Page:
Modeling the growth of microbial populations serves as a tool for predicting changes in artificial and natural biocenoses. The use of mathematical models to determine the characteristics of bacterial growth can serve as one of the criteria for the intelligent use of probiotics. Verhulst’s equation was previously used to describe the growth phases of gut Escherichia coli isolates (Gasparyan et al. 2013) and to evaluate and quantify the beneficial effects of the probiotic strain L. acidophilus INMIA 9602 Er 317/402 on patients with familial Mediterranean fever (Pepoyan et al. 2017).

Taking into account the importance of evaluating the specific growth rate in comparative studies (Berneyet et al. 2006), the specific growth rate of pathogens was also calculated. The data obtained and calculations utilizing the Verhulst equation demonstrated the inhibitory effect of the lactobacilli’s CFS on the growth parameters of K. pneumonia cells (Fig. 2). These changes, independent of changes in the pH of the growth medium (data not shown), refer to the preparatory (lag), logarithmic, and stationary phases of the growth of the pathogen (Fig. 2). Control (non-treated) K. pneumoniae cells had a significantly higher maximum specific growth rate (μmax) and achieved a greater total biomass compared with K. pneumoniae cells treated with the CFS of L. rhamnosus Vahe cells (the coefficient of determination of R2 was 0.9955 and 0.8829, respectively) (Fig. 2). The duration of the preparatory phase, including the phase of growth inhibition, when there is no growth, and the phase of accelerated growth, when the growth rate reaches its maximum (before the logarithmic growth phase), was more than twice as high in the CFS-treated groups compared with that in the control group of K. pneumoniae. At the same time, there were no statistically significant differences in these characteristics of growth of the pathogen after the addition of the CFSs of irradiated and non-irradiated L. rhamnosus Vahe (Fig. 2).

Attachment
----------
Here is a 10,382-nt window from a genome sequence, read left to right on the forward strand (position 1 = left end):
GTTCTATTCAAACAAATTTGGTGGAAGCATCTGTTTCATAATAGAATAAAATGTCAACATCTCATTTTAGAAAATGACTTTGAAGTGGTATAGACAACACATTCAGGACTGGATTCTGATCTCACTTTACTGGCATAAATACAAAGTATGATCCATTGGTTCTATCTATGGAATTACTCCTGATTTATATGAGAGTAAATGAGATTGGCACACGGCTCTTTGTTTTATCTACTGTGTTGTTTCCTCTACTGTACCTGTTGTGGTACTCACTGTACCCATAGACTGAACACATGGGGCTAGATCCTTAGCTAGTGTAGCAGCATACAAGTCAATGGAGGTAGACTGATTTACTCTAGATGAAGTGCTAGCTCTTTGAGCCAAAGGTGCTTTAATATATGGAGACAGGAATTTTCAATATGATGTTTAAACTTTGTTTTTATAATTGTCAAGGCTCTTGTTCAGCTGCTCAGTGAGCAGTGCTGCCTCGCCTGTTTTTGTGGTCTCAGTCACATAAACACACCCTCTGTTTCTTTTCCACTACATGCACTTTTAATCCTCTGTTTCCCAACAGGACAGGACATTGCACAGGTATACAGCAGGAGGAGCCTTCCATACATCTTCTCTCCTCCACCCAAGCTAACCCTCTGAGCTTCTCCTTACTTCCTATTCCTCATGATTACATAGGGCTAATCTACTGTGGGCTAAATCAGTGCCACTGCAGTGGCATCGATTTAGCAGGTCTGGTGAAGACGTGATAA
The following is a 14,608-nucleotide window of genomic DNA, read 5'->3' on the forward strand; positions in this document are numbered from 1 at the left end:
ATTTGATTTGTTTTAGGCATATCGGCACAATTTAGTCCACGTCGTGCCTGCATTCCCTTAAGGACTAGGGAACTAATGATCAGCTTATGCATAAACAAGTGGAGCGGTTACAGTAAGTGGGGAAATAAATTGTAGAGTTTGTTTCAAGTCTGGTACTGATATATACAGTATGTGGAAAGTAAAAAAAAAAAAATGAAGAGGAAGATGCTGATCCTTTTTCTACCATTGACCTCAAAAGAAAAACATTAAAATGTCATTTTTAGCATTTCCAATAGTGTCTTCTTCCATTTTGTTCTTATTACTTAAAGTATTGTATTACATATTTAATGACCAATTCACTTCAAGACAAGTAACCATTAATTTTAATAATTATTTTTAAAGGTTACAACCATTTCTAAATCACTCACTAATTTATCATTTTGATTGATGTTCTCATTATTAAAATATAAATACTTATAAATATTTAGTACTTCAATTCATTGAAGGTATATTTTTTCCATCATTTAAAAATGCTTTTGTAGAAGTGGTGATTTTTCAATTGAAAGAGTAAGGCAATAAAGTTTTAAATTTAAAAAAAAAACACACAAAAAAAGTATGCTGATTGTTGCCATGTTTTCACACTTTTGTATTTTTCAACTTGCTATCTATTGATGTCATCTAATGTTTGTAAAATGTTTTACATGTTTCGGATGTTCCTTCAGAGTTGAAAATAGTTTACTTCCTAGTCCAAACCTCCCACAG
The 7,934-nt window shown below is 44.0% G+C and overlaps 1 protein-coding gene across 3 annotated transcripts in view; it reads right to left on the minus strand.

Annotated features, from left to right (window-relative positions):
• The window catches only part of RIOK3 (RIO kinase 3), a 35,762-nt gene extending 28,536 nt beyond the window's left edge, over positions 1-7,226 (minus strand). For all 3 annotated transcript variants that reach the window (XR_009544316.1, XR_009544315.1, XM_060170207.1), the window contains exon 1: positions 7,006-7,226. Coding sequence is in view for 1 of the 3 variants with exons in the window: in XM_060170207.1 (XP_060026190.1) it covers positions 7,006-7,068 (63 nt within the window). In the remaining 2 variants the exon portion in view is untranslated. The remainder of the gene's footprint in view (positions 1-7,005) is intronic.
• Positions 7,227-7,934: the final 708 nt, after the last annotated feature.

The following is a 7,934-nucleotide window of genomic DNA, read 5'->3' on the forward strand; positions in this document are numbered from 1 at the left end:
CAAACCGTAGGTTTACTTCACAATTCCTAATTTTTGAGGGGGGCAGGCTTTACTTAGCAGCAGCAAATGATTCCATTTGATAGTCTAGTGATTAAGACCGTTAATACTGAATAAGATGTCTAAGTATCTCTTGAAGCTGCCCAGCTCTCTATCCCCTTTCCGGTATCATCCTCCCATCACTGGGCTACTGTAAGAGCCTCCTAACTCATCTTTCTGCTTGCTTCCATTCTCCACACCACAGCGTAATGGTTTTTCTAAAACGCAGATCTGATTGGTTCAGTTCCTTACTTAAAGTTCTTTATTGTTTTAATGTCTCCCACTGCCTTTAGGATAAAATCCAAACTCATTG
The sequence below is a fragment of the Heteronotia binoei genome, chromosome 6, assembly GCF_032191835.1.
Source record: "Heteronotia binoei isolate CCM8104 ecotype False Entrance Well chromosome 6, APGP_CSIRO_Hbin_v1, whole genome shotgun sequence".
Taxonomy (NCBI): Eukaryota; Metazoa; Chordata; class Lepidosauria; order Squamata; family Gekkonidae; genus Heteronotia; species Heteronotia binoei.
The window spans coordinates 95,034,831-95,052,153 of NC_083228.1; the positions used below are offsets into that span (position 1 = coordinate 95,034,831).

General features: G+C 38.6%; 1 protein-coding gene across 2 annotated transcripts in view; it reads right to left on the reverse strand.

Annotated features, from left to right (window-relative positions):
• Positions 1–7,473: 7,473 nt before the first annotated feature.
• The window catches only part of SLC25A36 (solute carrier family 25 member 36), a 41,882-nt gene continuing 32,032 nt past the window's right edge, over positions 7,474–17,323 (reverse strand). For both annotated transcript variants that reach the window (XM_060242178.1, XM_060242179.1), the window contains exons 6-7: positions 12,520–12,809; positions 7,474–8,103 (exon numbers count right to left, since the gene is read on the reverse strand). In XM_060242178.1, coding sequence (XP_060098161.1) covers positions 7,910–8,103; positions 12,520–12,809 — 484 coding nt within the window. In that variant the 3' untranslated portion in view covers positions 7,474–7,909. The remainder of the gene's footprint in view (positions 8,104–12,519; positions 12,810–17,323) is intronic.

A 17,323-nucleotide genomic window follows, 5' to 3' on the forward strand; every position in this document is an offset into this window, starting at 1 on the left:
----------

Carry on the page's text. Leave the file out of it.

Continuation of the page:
Fig. 2

Growth kinetics according to Verhulst’s model: Function 1 and specific growth rate of control K. pneumoniae cells (a) and K. pneumoniae cells (b) treated with the CFS of 150-Gy electron beam irradiated and none-irradiated L. rhamnosus Vahe.X, the optical density at time t; A, maximal optical density; C, the initial value of the optical density; t, the total cultivation time; α and β, kinetic parameters that define the shape, point of inflection, and slope of the curve; μ, specific growth rate